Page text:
Friday, September 4, 2009

Building Forms and Surveys in Google Docs

google doc 3Image by NedraI via Flickr
At North Carolina Central University, Web Services receives a number of requests for submittable forms and surveys. Typically, we begin the tedious task by taking a static Word or PDF file and transforming it into an online form. This process requires us to develop a front page (the form), a backend (to submit), and add verification scripts to insure users submit only valid information into the system.

For years, I had a healthy dislike for online forms. Don't get me wrong, I like when they're done, but hated building them, especially for something temporary.

Today, more university employees and students seek online forms that submit via e-mail or in a database. It makes perfect sense and if I were in their shoes, I would want the same thing. However, from a development perspective, we needed a solution for the temporary projects (such as events, quick surveys, and last minute requests). Additionally, we are not in the position to give access to our database. Therefore, customers that want to review submitted information have to keep requesting reports. Not a good model if you ask me.

For projects that meet the aforementioned description or for individuals that lack the time and energy to create some fancy web form, I recommend Google Docs.

Within minutes, users can develop surveys, questionnaires, or forms and send them out to the intended audience via e-mail. Access to responses and summary reports are easy, too.

Interested in making the form shine? Google Docs even offers 68 themes to choose from. It is so easy to create and edit, that I encourage even the most technology challenged users to give it a try.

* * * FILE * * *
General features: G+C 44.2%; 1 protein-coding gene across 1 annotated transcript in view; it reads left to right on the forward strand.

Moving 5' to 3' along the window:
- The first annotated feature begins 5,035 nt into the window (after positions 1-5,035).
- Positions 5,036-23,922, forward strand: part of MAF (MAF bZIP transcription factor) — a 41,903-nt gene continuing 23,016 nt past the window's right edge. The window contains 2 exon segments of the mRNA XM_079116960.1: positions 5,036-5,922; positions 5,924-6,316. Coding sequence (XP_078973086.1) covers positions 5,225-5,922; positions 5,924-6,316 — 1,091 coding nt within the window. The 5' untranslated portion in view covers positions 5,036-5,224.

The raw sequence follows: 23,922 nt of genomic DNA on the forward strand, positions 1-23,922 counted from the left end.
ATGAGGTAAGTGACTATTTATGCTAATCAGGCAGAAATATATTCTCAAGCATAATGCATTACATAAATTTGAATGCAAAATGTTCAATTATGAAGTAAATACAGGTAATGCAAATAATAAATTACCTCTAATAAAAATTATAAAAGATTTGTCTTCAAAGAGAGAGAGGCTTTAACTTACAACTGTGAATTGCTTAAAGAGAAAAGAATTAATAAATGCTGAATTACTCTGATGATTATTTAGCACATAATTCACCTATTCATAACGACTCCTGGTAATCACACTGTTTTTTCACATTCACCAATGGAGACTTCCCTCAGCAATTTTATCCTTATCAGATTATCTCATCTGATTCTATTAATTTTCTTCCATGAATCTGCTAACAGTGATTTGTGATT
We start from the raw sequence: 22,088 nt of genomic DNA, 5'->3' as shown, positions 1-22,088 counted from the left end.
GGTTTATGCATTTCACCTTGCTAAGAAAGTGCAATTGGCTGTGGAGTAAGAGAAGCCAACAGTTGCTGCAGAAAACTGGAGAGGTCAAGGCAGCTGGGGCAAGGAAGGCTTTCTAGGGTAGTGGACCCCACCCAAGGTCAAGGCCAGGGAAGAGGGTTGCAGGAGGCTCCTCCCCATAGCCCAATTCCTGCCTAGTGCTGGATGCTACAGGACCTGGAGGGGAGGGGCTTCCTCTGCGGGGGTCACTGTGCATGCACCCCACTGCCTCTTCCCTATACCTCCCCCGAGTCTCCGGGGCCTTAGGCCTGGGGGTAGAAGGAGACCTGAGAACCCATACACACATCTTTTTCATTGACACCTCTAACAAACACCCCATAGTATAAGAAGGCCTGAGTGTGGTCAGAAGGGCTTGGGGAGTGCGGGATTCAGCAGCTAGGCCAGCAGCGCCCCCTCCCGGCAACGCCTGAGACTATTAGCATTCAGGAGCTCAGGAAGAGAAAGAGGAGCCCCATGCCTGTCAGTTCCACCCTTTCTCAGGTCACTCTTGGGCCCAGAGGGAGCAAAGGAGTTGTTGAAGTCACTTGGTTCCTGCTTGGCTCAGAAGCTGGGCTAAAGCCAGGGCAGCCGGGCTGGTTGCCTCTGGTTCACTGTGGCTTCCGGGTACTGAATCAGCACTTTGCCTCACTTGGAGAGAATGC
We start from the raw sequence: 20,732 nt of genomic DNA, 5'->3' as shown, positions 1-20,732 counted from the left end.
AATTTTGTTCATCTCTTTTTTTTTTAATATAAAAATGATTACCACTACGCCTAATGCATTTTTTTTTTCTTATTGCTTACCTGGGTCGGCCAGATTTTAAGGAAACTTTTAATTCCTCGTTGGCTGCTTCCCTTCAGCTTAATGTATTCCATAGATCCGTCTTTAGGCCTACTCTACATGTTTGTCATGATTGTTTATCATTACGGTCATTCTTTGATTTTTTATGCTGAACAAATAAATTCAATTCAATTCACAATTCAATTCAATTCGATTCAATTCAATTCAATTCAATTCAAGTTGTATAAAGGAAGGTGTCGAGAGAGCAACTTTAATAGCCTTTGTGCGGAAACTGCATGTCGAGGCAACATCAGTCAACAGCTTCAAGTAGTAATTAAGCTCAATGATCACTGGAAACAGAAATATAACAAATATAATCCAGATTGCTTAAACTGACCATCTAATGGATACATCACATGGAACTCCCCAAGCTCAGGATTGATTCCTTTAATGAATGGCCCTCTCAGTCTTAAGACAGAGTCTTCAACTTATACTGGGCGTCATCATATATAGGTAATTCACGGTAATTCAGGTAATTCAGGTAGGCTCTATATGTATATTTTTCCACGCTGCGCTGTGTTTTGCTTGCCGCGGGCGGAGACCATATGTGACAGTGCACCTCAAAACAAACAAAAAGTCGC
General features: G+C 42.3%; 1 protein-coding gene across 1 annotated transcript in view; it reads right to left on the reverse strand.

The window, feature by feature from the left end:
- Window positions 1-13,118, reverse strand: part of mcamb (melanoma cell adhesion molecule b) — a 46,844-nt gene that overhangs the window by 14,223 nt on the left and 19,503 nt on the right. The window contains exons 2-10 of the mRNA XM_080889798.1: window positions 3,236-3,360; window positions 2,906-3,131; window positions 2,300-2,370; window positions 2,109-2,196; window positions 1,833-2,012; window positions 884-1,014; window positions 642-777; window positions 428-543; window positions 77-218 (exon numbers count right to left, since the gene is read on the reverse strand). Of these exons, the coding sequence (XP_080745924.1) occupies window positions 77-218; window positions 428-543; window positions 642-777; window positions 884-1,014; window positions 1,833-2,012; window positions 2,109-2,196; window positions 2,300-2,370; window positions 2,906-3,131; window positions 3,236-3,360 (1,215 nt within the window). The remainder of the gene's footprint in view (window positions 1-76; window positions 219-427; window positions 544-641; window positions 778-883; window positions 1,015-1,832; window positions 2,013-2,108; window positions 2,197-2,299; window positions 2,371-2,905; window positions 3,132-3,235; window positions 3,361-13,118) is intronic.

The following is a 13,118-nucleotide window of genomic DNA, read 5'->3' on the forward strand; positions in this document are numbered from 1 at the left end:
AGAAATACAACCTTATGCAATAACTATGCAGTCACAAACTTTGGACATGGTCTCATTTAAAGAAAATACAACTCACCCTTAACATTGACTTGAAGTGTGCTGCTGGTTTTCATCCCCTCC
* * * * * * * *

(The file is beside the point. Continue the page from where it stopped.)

For those with a little experience in form/survey development, I recently learned that Google Docs now offers some enhanced features. From the Google Docs blog, we see that the company has spruced up their tool to include grid questions, improved summary results, and prepopulation.

A grid question is where you ask one question and allow users to rate from poor to excellent or strongly agree to strongly disagree. The options are endless.

The enhanced summary report now provides charts and graphs in addition to the numbers. This feature makes for a more user-friendly and visually appealing report.

Finally, for those using Google Apps, users can auto populate the form with known information. This makes for less typing and increases the chances for more completed forms/surveys.

If you have not yet taken the time to explore what Google Docs has to offer, I would encourage you to take this opportunity.

Until next time...


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Damond L. Nollan, M.B.A.

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